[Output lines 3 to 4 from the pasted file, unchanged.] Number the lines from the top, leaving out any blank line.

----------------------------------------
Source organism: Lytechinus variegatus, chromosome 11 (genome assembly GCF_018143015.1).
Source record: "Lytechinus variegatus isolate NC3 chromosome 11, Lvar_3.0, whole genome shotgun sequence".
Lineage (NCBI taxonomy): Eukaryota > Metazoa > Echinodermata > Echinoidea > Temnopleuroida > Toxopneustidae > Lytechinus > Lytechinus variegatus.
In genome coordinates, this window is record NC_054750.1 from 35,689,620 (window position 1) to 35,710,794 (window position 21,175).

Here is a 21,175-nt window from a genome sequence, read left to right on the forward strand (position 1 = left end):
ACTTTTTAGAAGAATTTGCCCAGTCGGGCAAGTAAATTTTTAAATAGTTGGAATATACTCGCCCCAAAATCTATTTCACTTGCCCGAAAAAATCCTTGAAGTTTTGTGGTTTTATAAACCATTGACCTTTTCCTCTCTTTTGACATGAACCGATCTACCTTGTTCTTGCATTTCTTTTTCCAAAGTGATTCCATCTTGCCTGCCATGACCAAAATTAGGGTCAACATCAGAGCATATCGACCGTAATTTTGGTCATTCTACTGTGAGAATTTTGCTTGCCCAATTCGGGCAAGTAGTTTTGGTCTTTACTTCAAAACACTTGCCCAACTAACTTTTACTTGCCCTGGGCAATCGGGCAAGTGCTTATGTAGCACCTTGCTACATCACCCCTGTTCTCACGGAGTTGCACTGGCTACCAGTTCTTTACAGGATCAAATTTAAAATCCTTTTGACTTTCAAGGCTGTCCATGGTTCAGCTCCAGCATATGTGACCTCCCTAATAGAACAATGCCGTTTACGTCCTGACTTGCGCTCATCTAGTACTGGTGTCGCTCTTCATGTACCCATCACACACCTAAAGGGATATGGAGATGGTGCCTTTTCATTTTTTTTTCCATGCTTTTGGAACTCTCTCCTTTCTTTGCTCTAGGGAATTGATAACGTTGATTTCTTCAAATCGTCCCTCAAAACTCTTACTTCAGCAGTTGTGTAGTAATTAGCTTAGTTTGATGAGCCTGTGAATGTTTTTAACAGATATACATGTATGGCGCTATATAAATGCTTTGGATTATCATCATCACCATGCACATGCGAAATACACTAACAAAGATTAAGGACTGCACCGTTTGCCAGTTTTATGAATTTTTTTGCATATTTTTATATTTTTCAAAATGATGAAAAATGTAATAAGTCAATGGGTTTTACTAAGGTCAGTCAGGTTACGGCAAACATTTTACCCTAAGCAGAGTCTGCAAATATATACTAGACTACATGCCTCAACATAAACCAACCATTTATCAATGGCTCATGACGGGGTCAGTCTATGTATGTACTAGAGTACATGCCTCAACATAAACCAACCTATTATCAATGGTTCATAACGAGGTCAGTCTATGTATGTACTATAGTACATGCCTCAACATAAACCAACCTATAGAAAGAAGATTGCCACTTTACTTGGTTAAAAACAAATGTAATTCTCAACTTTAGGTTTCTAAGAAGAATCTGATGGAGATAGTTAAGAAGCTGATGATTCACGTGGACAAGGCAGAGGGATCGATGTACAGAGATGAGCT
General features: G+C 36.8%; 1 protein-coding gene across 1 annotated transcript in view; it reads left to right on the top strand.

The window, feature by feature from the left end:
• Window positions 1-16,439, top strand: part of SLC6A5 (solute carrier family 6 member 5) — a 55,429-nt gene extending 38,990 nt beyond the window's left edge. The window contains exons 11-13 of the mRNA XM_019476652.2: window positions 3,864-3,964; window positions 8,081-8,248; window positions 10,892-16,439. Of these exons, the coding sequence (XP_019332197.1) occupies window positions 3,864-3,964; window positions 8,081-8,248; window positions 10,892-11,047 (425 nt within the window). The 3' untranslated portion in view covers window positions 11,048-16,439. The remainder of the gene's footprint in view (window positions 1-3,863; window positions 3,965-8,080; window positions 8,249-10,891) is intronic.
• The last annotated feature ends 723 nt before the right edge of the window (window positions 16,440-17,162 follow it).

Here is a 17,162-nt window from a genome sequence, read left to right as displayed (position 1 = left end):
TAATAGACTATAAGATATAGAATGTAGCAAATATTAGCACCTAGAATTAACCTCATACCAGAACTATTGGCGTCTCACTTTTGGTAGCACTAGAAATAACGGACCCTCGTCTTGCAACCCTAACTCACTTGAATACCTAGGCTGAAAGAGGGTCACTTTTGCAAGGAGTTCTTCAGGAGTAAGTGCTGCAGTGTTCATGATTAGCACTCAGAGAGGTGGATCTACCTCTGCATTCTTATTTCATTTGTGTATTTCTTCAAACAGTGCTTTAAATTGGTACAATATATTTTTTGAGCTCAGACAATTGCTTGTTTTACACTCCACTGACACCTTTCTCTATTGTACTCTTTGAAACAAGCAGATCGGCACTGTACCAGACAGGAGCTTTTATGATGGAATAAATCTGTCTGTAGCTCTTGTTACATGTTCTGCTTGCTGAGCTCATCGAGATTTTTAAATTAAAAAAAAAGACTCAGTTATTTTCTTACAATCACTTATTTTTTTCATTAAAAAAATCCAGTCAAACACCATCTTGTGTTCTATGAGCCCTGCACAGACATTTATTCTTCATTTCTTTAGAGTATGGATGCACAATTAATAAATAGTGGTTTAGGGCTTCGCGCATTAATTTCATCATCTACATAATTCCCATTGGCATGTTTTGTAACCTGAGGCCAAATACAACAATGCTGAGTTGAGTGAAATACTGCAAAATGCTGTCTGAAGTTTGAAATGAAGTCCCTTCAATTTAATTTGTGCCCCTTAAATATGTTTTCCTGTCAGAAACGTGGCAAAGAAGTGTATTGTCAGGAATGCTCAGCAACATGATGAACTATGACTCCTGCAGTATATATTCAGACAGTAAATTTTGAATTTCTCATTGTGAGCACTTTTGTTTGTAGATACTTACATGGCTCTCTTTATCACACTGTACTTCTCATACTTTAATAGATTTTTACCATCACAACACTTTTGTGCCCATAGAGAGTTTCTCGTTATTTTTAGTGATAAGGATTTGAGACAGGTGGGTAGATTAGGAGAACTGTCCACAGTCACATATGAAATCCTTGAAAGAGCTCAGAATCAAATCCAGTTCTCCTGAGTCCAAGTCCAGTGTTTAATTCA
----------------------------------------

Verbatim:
Lineage (NCBI taxonomy): Eukaryota > Metazoa > Echinodermata > Echinoidea > Temnopleuroida > Toxopneustidae > Lytechinus > Lytechinus variegatus.
In genome coordinates, this window is record NC_054750.1 from 35,689,620 (window position 1) to 35,710,794 (window position 21,175).